|introduction||concepts and theories||on this page||links|
|Jacques Lacan was a controversial French psychoanalyst, who discarded many of the ideas of Freud's various followers, and offered a radical "return to Freud".||Four Discourses||web links||book index|
Lacan's Four Discoursesveryard projects > books > lacan > 4 discourses
|Discourse of the Master||Struggle for mastery / domination / penetration. Based on Hegel's Master/Slave paradox.|
|Discourse of the University||Provision and worship of "objective" knowledge - usually in the unacknowledged service of some external master discourse.|
|Discourse of the Hysteric||Symptoms embodying and revealing resistance to the prevailing master discourse.|
|Discourse of the Analyst||Deliberate subversion of the prevailing master discourse.|
Slavoj Zizek uses the theory to explain various cultural artefacts,
including Don Giovanni and Parsifal.
|Master||Don Ottavio||Amfortas||inauthentic, inconsistent|
|Hysteric||Donna Elvira||Kundry||authentic, inconsistent|
|Analyst||Donna Anna||Parsifal||authentic, consistent|
This example happens to be in Slavoj Zizek, Tarrying with the Negative: Kant, Hegel and the Critique of Ideology (Duke University Press, 1993). Read chapter 5 - and see especially note 24 on page 274. There are similar examples in some of his numerous other books.
For an introduction see: Robert Samuels, Between Philosophy and Psychoanalysis: Lacan’s Reconstruction of Freud (New York: Routledge, 1993). The clearest explanation I have found is by Mark Bracher. "On the psychological and social functions of language: Lacan's Theory of the Four Discourses" in Mark Bracher (ed) Lacanian Theory of Discourse: Subject, Structure and Society. (New York University Press, 1994) pp 107-128
There is a brief explanation in Dylan Evans. An Introductory Dictionary of Lacanian Psychoanalysis. (Routledge 1996).
See also P. Boxer & V. Kenny, ‘The Economy of Discourses: A Third
Order Cybernetics?’, Human Systems Management, 9 (4), 1990, pp 205-224.
Real, Symbolic, Imaginary (after Lacan)veryard projects > books > lacan > rsi
|Causality||Althusser||transitive causality designates the senseless collisions of the real||expressive causality belongs to the level of the imaginary, it designates the logic of an identical imago which leaves its imprint at different levels of material content||overdetermination implies a symbolic totality, since such retroactive determination of the ground by the totality of the grounded is possible only within a symbolic universe||Z 140|
|Ground||Hegel||real ground||formal ground||complete ground||Z 140|
|History of psycho-analysis||Lacan||initial discovery of psycho-analysis by Freud||forgetting or repression of Freud by the school of ‘ego psychology’||Lacan’s own ‘return to Freud’||S 1|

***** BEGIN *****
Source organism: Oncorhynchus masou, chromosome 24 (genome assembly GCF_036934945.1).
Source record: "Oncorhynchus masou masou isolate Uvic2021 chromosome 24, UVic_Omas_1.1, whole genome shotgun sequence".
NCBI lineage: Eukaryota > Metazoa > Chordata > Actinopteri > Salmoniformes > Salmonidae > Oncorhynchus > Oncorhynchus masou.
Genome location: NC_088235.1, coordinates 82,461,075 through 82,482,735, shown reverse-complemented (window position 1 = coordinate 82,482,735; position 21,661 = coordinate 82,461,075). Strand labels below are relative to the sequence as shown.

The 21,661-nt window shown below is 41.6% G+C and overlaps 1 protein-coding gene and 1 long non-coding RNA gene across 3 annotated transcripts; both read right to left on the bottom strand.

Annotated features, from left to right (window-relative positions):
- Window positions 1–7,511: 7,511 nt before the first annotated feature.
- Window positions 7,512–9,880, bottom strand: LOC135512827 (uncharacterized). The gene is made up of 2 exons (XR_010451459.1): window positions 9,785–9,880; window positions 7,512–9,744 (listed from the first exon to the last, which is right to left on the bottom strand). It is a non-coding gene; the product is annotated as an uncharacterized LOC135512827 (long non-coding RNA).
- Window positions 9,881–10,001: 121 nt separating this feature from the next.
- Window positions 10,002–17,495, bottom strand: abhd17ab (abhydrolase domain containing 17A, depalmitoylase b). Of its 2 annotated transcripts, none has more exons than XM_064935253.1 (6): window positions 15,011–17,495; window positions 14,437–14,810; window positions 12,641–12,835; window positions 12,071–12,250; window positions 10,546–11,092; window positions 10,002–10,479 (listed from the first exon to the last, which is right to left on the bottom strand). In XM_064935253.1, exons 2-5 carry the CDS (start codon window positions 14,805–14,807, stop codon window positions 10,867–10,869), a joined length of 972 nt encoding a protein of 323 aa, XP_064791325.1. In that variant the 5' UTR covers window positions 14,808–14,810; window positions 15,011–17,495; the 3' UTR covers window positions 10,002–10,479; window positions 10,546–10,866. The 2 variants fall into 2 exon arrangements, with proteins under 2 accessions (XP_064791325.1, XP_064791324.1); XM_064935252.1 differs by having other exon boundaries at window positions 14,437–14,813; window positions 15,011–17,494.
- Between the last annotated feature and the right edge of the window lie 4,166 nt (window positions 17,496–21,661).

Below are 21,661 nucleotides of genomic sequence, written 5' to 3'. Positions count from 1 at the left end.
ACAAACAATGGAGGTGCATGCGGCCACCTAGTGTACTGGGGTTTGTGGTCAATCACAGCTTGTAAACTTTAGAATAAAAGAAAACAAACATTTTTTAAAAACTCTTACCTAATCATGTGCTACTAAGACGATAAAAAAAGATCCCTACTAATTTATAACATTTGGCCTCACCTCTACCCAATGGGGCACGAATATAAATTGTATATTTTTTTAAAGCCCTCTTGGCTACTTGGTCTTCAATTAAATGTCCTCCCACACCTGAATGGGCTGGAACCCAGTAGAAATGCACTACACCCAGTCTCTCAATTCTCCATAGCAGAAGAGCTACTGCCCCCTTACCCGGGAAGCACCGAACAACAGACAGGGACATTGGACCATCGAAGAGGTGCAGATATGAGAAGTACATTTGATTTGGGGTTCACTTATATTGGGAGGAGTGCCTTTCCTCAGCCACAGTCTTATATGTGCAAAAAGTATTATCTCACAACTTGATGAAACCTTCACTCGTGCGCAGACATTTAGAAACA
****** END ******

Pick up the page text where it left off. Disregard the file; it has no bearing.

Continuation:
|Level of experience||Sartre?||existential: the sensual existence of the isolated subject who is born into the world without any relation to any Other, without language, and without the ability to communicate||phenomenological: the pure experience of sensation becomes superseded by the unity of the ego and the intentionality of the individual||structural: the subject must sacrifice its sensual needs and its egotistical demands for the laws and values of its socio-historical environment||S 1|
|Intra-psychic agencies||Freud||id: instinctual sensation||ego: individual consciousness||superego: social law||S 3|
|History of philosophy||Karl Otto Appel||ontological:
(Plato to Descartes)
|epistemological: (Descartes to Kant)||linguistical:
|Freud (Project)||sensation (perception)||consciousness||language (memory)||S 4|
|Freud (Beyond Pleasure)||sexuality||narcissism||death drive||S 5|
|Logical categories||C.S. Peirce||firstness||secondness||thirdness||S 8|
|psychosis||neurosis||perversion (borderline, normal)|
|foreclosure (Verwerfung)||repression||denial||S 146|
|S||Robert Samuels, Between Philosophy and Psychoanalysis: Lacan’s reconstruction of Freud (New York: Routledge, 1993)|
|Z||Slavoj Zizek, Tarrying with the Negative: Kant, Hegel and the critique of ideology (Durham NC: Duke Univ Press, 1993)|
Lacan's Theory of Timeveryard projects > books > lacan > time
The correct deduction appears to depend on the hesitation of the group. "If I had a red disk, then each of the other prisoners would not hesitate to deduce immediately that he was green. Since neither has done so, I must also have a green disk."
Delay, doubt, hesitation, procrastination, the ability to make nothing happen (ungeschehenmachen) - these characteristic features of decision-making are grounded by Lacan in the phenomenology of obsessional neurosis.
For a detailed discussion, see John Forrester, The Seductions of
Psychoanalysis: Freud, Lacan and Derrida (Cambridge 1990), Chapter
8. The prisoner story can be found on p178 ff.
Decisions and Procrastination
Lacan's Theory of Repetition (Wiederholungszwang)veryard projects > books > lacan > repetition
Web Linksveryard projects > books > lacan > web links
Boxer Research Limited - Theoretical Papers on Organizations, based on Lacan, Maturana and others
Readingveryard projects > books > lacan > reading
The main source of material is the transcripts from the annual Seminars which Lacan delivered in Paris from 1953 onwards. Some of these are now available in English translation.
Mark Bracher (ed) Lacanian Theory of Discourse: Subject, Structure and Society. (New York University Press, 1994)
Dylan Evans. An Introductory Dictionary of Lacanian Psychoanalysis. (Routledge 1996).
John Forrester, The Seductions of Psychoanalysis: Freud, Lacan and Derrida (Cambridge 1990)
Darian Leader & Judy Groves, Lacan for Beginners (Icon Books, 1995)
Robert Samuels, Between Philosophy and Psychoanalysis: Lacan’s reconstruction of Freud (New York: Routledge, 1993)
|veryard projects > books > lacan||
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